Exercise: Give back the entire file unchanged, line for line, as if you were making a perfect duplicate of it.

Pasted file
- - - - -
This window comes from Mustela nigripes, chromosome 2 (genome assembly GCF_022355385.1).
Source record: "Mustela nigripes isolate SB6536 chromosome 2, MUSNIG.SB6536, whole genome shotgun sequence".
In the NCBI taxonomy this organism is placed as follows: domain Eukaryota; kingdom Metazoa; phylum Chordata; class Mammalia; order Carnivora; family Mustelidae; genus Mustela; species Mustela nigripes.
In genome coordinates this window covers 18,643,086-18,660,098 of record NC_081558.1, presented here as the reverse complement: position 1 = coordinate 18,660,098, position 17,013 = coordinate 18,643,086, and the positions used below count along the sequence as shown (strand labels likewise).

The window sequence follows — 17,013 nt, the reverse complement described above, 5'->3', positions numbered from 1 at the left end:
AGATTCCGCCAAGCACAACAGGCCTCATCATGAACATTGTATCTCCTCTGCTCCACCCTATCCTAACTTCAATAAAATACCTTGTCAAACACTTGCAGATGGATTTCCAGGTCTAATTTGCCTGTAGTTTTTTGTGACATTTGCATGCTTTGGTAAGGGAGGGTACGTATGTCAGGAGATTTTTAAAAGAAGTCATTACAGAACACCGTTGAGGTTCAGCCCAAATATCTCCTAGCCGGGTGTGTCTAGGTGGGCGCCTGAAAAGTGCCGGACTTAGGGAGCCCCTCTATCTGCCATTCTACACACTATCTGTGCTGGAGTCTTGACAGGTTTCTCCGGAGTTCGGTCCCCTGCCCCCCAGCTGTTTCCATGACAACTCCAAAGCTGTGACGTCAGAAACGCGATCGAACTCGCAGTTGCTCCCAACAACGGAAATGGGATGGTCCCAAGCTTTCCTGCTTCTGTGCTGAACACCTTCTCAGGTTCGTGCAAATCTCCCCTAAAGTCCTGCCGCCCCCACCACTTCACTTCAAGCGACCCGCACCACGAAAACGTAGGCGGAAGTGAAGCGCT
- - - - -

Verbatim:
This window comes from Mustela nigripes, chromosome 2 (genome assembly GCF_022355385.1).
Source record: "Mustela nigripes isolate SB6536 chromosome 2, MUSNIG.SB6536, whole genome shotgun sequence".
In the NCBI taxonomy this organism is placed as follows: domain Eukaryota; kingdom Metazoa; phylum Chordata; class Mammalia; order Carnivora; family Mustelidae; genus Mustela; species Mustela nigripes.
In genome coordinates this window covers 18,643,086-18,660,098 of record NC_081558.1, presented here as the reverse complement: position 1 = coordinate 18,660,098, position 17,013 = coordinate 18,643,086, and the positions used below count along the sequence as shown (strand labels likewise).

The window sequence follows — 17,013 nt, the reverse complement described above, 5'->3', positions numbered from 1 at the left end:
AGATTCCGCCAAGCACAACAGGCCTCATCATGAACATTGTATCTCCTCTGCTCCACCCTATCCTAACTTCAATAAAATACCTTGTCAAACACTTGCAGATGGATTTCCAGGTCTAATTTGCCTGTAGTTTTTTGTGACATTTGCATGCTTTGGTAAGGGAGGGTACGTATGTCAGGAGATTTTTAAAAGAAGTCATTACAGAACACCGTTGAGGTTCAGCCCAAATATCTCCTAGCCGGGTGTGTCTAGGTGGGCGCCTGAAAAGTGCCGGACTTAGGGAGCCCCTCTATCTGCCATTCTACACACTATCTGTGCTGGAGTCTTGACAGGTTTCTCCGGAGTTCGGTCCCCTGCCCCCCAGCTGTTTCCATGACAACTCCAAAGCTGTGACGTCAGAAACGCGATCGAACTCGCAGTTGCTCCCAACAACGGAAATGGGATGGTCCCAAGCTTTCCTGCTTCTGTGCTGAACACCTTCTCAGGTTCGTGCAAATCTCCCCTAAAGTCCTGCCGCCCCCACCACTTCACTTCAAGCGACCCGCACCACGAAAACGTAGGCGGAAGTGAAGCGCT